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For each of the 5 senses, does Latin have distinct verbs for the intellectual act that follows from the bodily act of sensation?

For example:

Bodily act of sensing Corresponding act of intellect
to look to see
to hear to listen

and similarly for the other 3 senses.

This is reminiscent of St. Augustine's De Magistro V.12, which grapples with the question of verbum ("word") vs. nomen ("noun").

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    You mean like "understand" or "perceive"? Have you thought to just look up translations for those words? Otherwise, what you're asking isn't clear to me.
    – cmw
    May 30, 2023 at 2:35
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    I'm not sure what you mean by "corresponding intellectual act". The meanings in the second column are metaphorical -- are you asking whether Latin uses the same metaphors as English?
    – TKR
    May 31, 2023 at 4:38
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    I agree with @TKR. I think you're confusing metaphor with some aspect of the verb.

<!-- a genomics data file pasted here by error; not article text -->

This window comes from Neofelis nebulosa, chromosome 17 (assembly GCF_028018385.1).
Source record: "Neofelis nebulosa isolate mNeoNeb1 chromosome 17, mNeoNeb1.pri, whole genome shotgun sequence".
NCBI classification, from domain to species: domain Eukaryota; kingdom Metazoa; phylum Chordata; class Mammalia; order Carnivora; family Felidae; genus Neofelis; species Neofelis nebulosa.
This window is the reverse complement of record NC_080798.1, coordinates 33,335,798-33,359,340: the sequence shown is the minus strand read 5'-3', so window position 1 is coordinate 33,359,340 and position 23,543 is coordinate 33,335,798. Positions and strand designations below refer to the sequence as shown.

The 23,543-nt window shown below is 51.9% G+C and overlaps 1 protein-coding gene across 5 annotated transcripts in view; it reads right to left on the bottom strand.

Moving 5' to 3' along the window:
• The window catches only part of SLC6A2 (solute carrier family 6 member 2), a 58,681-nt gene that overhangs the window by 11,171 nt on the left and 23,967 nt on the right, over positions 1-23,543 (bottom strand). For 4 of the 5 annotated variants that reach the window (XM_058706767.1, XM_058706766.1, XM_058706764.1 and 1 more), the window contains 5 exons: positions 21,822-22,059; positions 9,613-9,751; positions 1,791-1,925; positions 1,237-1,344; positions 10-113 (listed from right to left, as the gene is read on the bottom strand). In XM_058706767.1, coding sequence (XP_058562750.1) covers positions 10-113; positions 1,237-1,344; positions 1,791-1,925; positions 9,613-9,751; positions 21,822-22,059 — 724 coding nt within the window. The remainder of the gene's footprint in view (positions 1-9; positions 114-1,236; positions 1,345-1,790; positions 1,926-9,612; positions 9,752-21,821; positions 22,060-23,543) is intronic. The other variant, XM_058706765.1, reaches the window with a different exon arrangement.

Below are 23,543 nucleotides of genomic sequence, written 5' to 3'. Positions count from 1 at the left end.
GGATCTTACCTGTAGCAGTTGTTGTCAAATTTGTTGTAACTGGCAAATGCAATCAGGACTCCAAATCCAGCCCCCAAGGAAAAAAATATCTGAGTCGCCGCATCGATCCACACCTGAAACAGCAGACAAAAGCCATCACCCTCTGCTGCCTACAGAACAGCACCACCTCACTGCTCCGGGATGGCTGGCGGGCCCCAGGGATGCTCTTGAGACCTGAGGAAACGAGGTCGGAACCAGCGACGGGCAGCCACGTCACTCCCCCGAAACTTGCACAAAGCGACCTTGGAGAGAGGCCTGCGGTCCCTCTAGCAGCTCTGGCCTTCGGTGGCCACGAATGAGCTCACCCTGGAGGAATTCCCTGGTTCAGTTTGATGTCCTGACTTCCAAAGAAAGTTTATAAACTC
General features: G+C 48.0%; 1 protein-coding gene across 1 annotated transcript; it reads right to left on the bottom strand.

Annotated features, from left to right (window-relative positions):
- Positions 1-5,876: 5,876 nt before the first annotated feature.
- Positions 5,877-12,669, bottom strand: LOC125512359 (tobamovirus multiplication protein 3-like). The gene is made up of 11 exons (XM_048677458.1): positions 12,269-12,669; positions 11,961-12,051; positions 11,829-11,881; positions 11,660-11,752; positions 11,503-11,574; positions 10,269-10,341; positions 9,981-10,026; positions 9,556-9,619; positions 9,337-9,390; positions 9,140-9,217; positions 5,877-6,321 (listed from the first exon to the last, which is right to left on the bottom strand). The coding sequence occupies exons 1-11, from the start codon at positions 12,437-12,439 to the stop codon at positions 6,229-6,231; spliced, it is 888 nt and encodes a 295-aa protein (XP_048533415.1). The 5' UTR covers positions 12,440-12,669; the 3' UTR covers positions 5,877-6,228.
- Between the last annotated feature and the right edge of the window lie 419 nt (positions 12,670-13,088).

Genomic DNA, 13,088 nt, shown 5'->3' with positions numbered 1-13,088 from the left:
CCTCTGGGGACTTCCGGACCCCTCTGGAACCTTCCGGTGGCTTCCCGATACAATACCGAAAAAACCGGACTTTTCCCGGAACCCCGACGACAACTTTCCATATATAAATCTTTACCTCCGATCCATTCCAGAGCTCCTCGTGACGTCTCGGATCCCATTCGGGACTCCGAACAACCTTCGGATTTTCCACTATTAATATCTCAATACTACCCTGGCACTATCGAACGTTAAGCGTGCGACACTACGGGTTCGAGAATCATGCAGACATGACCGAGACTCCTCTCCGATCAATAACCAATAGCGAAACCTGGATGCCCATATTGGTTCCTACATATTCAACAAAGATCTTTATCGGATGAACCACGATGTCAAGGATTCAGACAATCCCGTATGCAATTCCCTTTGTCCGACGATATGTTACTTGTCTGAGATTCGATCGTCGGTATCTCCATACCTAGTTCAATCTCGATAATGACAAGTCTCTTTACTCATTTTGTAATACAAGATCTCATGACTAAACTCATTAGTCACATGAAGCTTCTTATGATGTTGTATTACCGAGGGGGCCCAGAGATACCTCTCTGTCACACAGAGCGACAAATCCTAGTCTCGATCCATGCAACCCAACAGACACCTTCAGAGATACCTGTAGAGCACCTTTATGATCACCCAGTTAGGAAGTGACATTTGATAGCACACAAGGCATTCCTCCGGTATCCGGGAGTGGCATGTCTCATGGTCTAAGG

– cmw
    May 31, 2023 at 5:24
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    I'm confused by your last comment. It seems to me that you are asking about metaphorical uses of "see", not the distinction between "see" and "look", and similarly for other senses.
    – Joonas Ilmavirta
    Jun 1, 2023 at 9:18
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    @Geremia I'd say that looking means pointing your eyes at something, and seeing means noticing or becoming aware of something that you are looking at. While seeing does involve the brain, it is about the brain interpreting what the eye sees. In phrases like "I see your point" the meaning is different, as it is not about actually perceiving something through vision. The verb "see" is used metaphorically. The question as it now stands is about the literal/metaphorical distinction, not about the look/see (or listen/hear or any other) distinction.
    – Joonas Ilmavirta
    Jun 3, 2023 at 0:45

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